5 Best Practices for Making Cyber Security Less Scary

By: Joshua Beitler

Did you know that October is National Cyber Security Awareness Month? I don’t think it’s a coincidence that this event occurs during the same month as Halloween it’s a scary topic!

Let’s review some of our team’s best practices, tips and “tricks” to keep your organization from experiencing something that goes bump in the night.

1. Install Patches

We cannot stress this enough! It is critical to install Windows updates, application (Adobe, Java, etc.) updates, device firmware (firewalls, switches, access points) updates and more. As manufacturers find bugs, security vulnerabilities or performance/stability issues, they fix these issues in patches. It is super important to patch your systems once a month to keep security vulnerabilities and attackers at bay.

Did you know that some of the largest breaches (for example, the 2017 Equifax data breach) were caused by unpatched servers with known vulnerabilities? Attackers used a known (and patched) security vulnerability to get into Equifax servers. Simple maintenance could have prevented this disaster from happening.

2. Offer User Training

Regardless of how many pieces of software you put into place (although it helps), the best defense against cyberattacks are your own users. By using security awareness training and routine testing, users can learn to spot “red flags” and how to react to them. This simple step can help protect your company and your users from clicking on a monstrous phishing email. Gross Mendelsohn has a few options for security awareness training feel free to ask us about this valuable tool.

3. Take Advantage of Security and Software Products

Having top notch security products like an enterprise grade firewall can help keep attackers out. Likewise, having security software built into your firewall configuration, such as intrusion prevention (IPS), intrusion detection (IDS), gateway antivirus, WebBlocker/URL filtering, data loss prevention, reputation enabled defense and DNS filtering (just to name a few), will keep bad actors out and keep data in.

In addition to the firewall with security options enabled, you should definitely have a quality antivirus/anti-malware solution deployed to all your endpoints.

Having quality security products on your email system is critical. This can help quarantine phishing emails, emails with malicious attachments in them and so much more.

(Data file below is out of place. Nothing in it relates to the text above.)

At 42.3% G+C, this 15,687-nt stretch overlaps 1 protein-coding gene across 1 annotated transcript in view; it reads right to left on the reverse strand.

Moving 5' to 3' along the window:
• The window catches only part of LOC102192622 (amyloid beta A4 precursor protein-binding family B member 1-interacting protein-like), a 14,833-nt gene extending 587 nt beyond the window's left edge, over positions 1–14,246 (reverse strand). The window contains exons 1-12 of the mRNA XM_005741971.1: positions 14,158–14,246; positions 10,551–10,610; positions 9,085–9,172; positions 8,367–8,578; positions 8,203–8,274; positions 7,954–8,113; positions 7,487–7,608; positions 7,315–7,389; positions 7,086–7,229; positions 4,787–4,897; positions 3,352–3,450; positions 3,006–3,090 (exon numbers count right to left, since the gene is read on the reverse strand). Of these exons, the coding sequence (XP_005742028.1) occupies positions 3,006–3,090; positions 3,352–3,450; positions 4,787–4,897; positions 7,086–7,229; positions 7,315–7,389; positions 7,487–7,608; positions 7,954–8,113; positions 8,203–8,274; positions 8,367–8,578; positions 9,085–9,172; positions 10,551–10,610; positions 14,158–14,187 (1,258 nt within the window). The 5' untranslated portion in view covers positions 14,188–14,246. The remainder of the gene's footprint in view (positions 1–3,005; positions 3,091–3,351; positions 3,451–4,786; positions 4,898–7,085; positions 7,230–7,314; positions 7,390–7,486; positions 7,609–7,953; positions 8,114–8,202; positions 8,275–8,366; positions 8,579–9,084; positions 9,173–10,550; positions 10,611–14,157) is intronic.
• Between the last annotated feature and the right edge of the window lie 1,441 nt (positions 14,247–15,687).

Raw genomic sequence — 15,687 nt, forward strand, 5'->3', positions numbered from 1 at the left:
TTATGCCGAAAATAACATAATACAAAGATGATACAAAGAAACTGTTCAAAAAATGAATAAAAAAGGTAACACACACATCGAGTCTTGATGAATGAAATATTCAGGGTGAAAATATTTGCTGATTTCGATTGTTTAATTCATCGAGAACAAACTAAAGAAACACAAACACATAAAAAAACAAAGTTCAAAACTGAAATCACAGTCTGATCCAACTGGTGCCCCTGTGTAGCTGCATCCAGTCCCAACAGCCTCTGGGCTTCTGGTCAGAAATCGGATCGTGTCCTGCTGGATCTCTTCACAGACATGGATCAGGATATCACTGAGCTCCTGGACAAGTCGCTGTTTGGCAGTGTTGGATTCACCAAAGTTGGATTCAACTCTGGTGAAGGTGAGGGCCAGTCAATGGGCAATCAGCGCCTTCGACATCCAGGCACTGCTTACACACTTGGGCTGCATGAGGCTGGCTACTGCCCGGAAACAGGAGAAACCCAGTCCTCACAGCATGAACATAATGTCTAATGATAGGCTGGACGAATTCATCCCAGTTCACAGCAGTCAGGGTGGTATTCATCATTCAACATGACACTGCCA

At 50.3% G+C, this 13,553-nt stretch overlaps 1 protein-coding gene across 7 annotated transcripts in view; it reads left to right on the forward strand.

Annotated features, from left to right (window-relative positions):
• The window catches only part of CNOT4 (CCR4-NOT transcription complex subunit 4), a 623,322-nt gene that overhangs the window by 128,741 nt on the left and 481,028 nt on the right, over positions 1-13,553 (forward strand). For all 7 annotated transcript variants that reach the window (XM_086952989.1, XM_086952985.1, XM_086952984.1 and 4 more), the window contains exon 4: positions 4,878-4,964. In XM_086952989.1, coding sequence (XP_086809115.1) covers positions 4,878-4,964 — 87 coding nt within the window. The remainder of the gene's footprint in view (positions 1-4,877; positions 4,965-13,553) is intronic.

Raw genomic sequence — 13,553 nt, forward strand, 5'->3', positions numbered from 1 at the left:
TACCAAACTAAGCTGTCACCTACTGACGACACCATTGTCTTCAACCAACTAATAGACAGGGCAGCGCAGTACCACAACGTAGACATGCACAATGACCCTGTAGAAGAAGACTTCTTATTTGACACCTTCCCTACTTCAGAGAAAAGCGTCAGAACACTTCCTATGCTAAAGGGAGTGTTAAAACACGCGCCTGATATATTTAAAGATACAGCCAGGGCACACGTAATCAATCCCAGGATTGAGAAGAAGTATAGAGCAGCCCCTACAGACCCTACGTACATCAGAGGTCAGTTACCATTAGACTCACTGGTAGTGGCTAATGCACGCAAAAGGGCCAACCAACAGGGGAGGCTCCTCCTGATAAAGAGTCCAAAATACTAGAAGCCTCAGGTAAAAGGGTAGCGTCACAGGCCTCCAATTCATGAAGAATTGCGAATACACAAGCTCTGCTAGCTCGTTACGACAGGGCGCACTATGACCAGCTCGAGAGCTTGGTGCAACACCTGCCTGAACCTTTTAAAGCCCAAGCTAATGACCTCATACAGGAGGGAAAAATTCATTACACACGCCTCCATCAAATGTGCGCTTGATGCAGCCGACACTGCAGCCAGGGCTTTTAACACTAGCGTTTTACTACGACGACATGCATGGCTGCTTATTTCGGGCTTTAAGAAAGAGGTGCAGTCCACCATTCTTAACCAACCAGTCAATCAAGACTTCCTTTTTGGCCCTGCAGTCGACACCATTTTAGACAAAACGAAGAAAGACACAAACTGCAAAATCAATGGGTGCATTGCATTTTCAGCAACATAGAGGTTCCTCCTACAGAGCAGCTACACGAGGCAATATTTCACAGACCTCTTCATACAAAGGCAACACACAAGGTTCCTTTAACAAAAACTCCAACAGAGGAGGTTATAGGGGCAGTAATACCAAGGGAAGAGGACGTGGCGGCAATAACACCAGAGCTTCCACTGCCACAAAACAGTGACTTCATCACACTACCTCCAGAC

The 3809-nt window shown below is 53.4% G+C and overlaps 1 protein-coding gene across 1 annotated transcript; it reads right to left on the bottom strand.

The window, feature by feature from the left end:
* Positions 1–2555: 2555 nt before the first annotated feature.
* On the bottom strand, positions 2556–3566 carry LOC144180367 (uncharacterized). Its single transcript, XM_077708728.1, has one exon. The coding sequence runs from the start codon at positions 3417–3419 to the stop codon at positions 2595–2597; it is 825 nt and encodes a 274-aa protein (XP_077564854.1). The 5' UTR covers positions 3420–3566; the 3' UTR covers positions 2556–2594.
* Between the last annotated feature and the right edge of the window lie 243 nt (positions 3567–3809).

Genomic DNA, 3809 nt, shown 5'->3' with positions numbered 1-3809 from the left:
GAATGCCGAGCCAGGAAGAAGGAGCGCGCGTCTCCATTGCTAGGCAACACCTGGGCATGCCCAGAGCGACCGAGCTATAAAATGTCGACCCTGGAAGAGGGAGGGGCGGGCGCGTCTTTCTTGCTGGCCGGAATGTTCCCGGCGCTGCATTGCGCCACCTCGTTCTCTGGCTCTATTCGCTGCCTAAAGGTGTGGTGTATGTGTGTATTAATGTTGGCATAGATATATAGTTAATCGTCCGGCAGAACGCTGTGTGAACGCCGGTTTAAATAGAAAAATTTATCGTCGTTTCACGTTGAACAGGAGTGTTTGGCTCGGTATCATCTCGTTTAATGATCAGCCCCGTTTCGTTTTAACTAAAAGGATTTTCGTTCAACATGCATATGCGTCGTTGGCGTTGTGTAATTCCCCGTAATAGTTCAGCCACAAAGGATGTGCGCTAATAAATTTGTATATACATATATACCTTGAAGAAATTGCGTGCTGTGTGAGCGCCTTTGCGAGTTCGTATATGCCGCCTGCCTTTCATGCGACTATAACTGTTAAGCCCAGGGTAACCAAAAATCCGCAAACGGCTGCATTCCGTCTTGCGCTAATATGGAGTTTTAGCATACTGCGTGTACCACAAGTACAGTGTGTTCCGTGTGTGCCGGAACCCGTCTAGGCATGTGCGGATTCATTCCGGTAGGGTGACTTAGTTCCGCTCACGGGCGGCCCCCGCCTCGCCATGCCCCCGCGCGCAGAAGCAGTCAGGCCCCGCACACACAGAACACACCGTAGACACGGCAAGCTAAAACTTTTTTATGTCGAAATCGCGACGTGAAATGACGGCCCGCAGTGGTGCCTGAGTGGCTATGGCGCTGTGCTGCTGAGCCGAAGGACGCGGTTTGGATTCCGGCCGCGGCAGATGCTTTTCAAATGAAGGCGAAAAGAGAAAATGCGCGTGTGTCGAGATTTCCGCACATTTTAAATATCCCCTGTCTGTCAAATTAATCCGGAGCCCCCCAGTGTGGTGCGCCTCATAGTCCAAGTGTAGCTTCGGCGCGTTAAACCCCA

4. Work Securely From Anywhere

In addition to having a great firewall, requiring users to use a VPN to get into your network is key! Depending on how you configure this, you can even have all your remote users’ traffic filtered back through your firewall to ensure edge security policies are being applied, even when users are not physically in the building.

There are other steps you can take too, such as having your remote computers proxy back through your corporate network to achieve better security. If ANY platform offers multi-factor authentication, enable and use it! This will keep would-be attackers out of your accounts in the event your password becomes compromised.

Speaking of passwords, it’s a best practice to ensure your company policy has password complexity enabled and a policy to require users to change their passwords frequently. In the event a password gets leaked, changing it frequently means the leaked password is less likely to still be in use.

5. Back Up Your Data

It is super critical to have a disaster recovery plan and a business continuity plan in the event your systems are hit with ransomware or even physically damaged in a natural disaster. With the ability to quickly restore files or folders impacted by malware, you’ll ensure your business is back up and running with as little downtime as possible. With a business continuity plan, in the event your location is destroyed, you can spin up your environment and continue to run your operations.

The cloud is an amazing option to keep your users working together, keeping files in sync and keeping your data backed up. Did you know that products like OneDrive, Dropbox or SharePoint offer “versioning?” This means if a user makes a mistake and needs to rollback a file, they can restore a previous version without needing to contact IT.

Need Help?

In uncertain times when people and businesses are most vulnerable, thieves are working overtime to take advantage of every opportunity.

There are so many ways to protect your network, such VLANS, honeypots, dedicated IoT and guest networks, MAC filtering and much more.

If your organization’s cyber security isn’t up to snuff, you could be vulnerable to an attack. Contact our team here or call us at 410.685.5512 to pinpoint where your organization’s cyber security could be improved.

Published October 29, 2020

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